The northern shoveler is present year-round in the Pacific Northwest but is more common during the nonmating season which is from October to March.
The northern shoveler has a large spoon-shaped bill, which widens towards the tip and creates a shovel shape. The male northern shoveler ducks have a bright green head and neck, white chest, white breast, dark brown belly, and sides. They have a white stripe that runs from the breast along the margin of the gray-brown back and white flank spots. The wings have a grayish blue shoulder patch, which is separated from a bright green wing patch by a white stripe. The bill is black in breeding plumage and the legs and feet are orange.
The female northern shovelers have a light brownish head with a blackish crown and a brownish speckled body. The upper wing coverts are grayish blue, the greater secondary coverts are tipped with white and the secondaries are brown with a slightly greenish color. The bill is dark green with light orange in the gape area and speckled with black dots.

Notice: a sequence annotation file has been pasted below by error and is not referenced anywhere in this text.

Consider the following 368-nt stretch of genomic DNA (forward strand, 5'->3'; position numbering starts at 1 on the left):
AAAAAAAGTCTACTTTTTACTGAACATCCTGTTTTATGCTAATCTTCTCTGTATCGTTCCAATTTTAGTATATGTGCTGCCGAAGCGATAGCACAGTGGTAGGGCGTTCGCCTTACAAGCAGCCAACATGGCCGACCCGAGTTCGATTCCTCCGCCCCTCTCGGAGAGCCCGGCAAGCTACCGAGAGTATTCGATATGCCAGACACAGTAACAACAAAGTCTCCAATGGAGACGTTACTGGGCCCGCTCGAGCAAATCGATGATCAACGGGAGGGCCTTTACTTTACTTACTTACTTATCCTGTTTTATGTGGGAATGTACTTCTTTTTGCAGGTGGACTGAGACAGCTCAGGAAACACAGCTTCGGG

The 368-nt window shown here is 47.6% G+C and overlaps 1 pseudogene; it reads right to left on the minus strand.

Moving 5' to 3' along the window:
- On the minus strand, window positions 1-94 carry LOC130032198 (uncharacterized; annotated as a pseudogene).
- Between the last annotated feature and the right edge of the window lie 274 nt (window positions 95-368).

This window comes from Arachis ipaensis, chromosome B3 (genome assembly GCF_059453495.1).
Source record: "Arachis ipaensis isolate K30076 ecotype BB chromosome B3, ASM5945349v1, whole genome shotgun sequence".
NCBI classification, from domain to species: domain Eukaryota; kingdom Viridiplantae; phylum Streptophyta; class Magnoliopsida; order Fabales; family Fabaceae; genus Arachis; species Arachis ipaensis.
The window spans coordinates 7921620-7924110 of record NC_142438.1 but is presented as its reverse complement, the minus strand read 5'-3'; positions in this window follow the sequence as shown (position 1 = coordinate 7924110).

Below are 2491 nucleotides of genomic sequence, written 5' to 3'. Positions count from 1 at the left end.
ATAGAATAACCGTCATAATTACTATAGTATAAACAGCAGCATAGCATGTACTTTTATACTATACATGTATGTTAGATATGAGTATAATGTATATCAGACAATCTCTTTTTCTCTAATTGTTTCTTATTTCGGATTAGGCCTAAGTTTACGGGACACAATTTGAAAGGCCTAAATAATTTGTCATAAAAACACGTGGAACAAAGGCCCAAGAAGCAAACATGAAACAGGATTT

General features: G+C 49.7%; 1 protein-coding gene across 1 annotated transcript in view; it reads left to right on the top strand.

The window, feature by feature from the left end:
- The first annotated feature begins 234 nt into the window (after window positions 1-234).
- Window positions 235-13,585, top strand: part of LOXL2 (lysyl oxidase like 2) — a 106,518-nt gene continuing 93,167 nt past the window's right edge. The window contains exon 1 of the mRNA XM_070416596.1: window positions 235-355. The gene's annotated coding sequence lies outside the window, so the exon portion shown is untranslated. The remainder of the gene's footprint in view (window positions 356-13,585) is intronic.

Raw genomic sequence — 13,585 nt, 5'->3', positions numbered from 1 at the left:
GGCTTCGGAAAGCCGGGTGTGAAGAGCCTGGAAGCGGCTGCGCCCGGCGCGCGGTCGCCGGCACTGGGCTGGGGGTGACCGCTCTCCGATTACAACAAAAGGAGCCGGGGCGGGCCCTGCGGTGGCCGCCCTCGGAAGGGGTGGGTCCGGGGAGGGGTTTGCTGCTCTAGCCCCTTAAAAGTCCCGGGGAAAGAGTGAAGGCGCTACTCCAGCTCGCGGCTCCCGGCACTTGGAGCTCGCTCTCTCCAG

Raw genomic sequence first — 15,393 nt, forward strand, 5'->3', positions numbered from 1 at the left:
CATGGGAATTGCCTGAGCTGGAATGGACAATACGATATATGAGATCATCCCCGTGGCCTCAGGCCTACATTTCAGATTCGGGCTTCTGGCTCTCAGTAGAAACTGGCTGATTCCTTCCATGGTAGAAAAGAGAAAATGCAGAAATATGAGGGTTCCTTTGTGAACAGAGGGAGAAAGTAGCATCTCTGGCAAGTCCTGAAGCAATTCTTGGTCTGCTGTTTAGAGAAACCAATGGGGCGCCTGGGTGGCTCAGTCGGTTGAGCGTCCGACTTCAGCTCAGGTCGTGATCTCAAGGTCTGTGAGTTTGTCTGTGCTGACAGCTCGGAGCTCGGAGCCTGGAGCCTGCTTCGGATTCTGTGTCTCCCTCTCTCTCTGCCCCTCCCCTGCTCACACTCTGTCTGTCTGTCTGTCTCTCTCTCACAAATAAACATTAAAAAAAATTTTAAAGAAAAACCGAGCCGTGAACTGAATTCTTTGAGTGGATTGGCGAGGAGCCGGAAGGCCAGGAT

Northern shoveler’s breed in the short and mixed grass prairies of Canada and the north-central United States. They prefer shallow marshes that are mud-bottomed. The nest is generally located on the ground in grassy areas lacking woody cover and away from open water. The female will lay up to 9 eggs.
Northern shovelers fly from the prairie region to the Pacific coast where they winter from Vancouver Island down to California. Wintering habitat includes fresh and brackish coastal marshes, river estuaries and ponds.
Northern shoveler’s feed by dabbling and sifting in shallow water. Seeds and weeds, as well as aquatic insects, mollusks and crustaceans are all on the menu.